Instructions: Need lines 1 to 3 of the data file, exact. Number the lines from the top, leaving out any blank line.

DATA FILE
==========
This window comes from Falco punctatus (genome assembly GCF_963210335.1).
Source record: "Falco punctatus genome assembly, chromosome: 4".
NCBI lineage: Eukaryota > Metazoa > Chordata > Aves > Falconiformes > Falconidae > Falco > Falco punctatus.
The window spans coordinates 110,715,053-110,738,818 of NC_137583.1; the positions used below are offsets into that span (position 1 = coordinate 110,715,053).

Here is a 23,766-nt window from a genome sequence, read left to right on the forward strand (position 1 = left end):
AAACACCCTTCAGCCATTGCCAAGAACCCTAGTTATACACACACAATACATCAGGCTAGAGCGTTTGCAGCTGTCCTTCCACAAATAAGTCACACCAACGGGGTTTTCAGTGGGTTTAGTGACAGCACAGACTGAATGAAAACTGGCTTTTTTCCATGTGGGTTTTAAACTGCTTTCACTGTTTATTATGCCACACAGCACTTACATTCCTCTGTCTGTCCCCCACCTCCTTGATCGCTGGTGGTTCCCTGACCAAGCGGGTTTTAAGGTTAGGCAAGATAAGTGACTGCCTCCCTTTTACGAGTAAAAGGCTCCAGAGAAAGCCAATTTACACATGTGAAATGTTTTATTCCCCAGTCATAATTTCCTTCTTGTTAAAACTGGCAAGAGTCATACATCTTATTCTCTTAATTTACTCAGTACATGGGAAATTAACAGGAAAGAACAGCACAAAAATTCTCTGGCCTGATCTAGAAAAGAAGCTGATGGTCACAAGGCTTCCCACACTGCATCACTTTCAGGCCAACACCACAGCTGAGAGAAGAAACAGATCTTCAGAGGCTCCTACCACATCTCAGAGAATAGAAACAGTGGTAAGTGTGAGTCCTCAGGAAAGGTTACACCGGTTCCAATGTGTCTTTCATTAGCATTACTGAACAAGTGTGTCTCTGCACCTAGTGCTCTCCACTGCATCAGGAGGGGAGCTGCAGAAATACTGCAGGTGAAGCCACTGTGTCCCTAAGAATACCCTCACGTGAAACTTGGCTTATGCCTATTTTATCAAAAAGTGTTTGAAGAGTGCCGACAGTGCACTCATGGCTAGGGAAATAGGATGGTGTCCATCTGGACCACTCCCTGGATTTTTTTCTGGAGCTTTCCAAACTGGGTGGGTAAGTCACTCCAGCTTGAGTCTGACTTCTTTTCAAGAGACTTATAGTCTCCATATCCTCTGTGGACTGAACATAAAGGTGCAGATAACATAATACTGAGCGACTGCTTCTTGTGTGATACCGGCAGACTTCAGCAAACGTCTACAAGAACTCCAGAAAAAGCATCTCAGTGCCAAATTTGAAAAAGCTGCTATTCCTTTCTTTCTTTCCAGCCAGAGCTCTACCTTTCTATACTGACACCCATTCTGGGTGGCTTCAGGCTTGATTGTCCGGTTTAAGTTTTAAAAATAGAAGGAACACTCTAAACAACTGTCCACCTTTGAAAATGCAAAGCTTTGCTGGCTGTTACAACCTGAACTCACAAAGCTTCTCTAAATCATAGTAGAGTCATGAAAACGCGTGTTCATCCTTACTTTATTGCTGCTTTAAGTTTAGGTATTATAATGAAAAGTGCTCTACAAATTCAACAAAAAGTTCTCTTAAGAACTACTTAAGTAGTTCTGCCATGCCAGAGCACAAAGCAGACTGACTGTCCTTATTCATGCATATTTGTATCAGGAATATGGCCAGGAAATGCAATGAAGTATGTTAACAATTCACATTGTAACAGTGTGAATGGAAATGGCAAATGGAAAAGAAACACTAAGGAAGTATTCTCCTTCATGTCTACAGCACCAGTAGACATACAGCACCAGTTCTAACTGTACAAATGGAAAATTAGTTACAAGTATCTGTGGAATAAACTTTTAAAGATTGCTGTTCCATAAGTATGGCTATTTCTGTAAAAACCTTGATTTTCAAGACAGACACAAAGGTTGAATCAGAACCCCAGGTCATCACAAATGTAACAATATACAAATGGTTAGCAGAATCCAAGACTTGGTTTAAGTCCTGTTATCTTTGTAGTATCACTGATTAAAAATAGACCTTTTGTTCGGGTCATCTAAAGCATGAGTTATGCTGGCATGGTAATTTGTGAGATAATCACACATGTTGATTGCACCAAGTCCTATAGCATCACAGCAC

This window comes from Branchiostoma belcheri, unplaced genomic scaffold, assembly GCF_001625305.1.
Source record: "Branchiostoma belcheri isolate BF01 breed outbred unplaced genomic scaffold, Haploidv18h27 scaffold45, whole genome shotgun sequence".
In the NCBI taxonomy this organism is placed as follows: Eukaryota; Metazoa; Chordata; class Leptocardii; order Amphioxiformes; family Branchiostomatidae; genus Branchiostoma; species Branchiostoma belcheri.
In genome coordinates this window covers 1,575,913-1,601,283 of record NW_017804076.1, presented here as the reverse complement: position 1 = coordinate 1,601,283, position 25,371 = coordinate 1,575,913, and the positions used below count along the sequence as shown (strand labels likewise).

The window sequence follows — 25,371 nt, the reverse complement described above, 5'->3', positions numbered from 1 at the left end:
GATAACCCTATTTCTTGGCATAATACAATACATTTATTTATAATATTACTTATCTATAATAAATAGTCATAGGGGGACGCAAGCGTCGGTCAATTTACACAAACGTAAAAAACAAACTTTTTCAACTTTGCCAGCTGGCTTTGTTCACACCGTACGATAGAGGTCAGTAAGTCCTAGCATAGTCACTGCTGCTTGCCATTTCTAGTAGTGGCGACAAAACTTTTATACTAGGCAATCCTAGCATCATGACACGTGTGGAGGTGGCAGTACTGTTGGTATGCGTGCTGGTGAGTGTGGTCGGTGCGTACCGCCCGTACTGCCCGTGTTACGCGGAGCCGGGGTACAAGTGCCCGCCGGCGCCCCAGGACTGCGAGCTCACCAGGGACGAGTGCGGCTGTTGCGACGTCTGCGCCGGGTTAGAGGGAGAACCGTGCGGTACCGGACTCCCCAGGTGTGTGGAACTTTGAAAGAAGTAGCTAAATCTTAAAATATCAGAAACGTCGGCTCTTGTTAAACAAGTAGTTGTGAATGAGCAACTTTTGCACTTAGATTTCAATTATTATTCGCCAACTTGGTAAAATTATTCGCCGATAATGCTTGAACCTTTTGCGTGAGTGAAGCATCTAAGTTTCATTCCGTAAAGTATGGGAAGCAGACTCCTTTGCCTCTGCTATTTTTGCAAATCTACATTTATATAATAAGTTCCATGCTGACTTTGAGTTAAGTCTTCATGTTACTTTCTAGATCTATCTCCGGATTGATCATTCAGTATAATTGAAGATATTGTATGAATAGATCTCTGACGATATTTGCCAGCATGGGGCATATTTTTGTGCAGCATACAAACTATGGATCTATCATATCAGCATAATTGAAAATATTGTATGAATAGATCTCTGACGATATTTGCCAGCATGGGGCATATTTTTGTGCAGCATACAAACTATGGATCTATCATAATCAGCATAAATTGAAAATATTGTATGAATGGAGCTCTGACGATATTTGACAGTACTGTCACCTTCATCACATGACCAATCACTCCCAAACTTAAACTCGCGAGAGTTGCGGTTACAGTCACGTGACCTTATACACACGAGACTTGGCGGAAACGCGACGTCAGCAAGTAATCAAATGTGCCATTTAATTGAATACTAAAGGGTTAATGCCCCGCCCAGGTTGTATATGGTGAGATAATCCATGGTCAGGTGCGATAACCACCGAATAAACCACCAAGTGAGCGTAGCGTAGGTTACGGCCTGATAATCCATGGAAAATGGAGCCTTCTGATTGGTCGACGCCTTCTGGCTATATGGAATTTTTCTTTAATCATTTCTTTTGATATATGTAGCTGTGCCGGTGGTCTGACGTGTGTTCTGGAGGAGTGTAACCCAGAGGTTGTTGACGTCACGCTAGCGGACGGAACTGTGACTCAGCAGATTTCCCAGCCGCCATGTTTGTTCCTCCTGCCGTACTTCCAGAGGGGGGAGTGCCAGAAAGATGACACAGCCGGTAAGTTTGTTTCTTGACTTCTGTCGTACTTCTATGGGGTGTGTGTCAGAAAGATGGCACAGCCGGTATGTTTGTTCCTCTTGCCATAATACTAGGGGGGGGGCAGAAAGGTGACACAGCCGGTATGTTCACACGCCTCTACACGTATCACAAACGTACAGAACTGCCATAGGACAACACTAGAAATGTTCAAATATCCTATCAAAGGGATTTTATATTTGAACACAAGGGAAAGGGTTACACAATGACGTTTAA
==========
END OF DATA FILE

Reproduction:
This window comes from Falco punctatus (genome assembly GCF_963210335.1).
Source record: "Falco punctatus genome assembly, chromosome: 4".
NCBI lineage: Eukaryota > Metazoa > Chordata > Aves > Falconiformes > Falconidae > Falco > Falco punctatus.